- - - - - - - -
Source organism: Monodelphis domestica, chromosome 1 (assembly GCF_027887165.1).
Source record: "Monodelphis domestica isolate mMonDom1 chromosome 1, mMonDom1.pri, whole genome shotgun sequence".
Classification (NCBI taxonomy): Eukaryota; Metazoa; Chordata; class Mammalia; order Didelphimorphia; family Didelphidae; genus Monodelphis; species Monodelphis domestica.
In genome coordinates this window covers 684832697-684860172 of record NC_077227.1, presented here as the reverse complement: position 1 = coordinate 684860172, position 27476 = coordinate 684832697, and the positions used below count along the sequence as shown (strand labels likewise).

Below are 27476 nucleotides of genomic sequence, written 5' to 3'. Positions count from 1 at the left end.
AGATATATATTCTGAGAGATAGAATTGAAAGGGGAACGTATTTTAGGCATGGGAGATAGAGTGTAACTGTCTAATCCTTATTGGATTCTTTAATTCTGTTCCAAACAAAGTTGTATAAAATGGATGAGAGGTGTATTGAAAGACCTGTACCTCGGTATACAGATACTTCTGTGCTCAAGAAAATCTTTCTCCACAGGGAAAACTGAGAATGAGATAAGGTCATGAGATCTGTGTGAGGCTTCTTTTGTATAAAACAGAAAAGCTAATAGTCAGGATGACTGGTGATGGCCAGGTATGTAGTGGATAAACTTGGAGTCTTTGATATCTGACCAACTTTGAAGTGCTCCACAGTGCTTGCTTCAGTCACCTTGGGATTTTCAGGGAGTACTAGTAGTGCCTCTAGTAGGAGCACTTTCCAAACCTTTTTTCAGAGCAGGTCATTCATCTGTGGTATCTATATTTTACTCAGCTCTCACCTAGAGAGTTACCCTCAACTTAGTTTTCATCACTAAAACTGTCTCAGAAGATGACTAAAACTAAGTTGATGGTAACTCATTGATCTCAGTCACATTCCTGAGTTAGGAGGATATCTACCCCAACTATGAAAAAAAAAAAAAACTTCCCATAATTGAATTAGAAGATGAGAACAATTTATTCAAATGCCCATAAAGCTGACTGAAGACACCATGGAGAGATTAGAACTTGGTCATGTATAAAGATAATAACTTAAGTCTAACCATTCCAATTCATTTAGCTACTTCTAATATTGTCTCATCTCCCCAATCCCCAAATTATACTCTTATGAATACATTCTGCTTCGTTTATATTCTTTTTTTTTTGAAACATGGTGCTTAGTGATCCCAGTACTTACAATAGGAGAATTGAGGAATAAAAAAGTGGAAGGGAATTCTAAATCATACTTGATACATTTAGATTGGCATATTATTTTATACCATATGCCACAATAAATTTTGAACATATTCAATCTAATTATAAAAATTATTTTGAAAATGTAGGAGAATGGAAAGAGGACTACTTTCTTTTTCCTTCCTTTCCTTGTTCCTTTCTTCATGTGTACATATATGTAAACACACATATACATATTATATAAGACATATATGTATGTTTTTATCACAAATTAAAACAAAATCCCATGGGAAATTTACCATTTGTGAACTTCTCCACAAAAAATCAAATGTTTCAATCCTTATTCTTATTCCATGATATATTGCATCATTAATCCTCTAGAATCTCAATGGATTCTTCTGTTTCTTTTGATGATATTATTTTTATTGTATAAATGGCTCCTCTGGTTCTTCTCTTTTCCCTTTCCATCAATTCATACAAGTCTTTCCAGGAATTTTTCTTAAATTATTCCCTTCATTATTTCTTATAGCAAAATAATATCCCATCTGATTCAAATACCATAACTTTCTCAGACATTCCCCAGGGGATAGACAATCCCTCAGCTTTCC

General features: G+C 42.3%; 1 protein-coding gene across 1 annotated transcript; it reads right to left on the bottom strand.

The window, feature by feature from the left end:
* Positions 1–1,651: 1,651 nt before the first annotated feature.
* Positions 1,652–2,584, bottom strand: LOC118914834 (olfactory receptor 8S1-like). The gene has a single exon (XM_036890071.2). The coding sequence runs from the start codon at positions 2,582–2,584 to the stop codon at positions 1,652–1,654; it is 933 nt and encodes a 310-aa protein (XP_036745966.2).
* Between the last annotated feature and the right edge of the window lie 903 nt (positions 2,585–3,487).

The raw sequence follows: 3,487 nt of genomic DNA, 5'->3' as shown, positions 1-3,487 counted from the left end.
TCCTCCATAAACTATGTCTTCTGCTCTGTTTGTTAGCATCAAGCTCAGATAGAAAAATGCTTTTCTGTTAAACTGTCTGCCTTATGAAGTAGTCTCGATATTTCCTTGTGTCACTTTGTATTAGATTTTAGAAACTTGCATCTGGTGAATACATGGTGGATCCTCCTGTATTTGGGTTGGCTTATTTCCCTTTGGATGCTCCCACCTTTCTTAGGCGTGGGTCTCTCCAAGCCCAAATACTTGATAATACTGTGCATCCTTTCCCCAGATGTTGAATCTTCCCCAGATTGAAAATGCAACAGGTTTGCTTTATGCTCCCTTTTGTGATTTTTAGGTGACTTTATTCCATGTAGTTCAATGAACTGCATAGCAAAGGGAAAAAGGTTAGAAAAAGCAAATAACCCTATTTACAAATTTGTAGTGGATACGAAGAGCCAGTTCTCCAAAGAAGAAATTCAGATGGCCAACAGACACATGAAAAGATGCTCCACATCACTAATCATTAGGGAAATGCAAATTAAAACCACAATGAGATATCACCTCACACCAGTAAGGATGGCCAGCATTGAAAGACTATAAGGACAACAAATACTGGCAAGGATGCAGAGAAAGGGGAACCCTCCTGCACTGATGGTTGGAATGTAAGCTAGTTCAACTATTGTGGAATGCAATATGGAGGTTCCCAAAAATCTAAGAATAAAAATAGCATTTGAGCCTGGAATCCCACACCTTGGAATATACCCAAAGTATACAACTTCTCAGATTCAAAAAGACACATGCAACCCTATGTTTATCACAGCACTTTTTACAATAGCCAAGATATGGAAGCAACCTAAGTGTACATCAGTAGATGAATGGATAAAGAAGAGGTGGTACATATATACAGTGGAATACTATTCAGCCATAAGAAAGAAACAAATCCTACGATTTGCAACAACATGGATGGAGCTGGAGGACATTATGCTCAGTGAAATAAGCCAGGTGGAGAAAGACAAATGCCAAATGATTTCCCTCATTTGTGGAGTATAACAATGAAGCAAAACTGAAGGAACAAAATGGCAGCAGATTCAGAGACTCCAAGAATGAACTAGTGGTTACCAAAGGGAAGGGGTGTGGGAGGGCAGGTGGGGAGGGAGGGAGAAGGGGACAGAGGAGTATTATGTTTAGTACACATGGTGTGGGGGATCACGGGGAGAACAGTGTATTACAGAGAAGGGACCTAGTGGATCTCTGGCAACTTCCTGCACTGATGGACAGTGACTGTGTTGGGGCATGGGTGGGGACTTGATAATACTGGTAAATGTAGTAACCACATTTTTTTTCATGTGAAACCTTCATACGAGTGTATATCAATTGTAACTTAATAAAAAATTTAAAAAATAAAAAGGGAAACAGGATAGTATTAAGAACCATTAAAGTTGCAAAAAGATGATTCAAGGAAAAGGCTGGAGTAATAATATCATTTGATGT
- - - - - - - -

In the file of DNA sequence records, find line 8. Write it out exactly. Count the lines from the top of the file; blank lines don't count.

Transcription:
The window, feature by feature from the left end: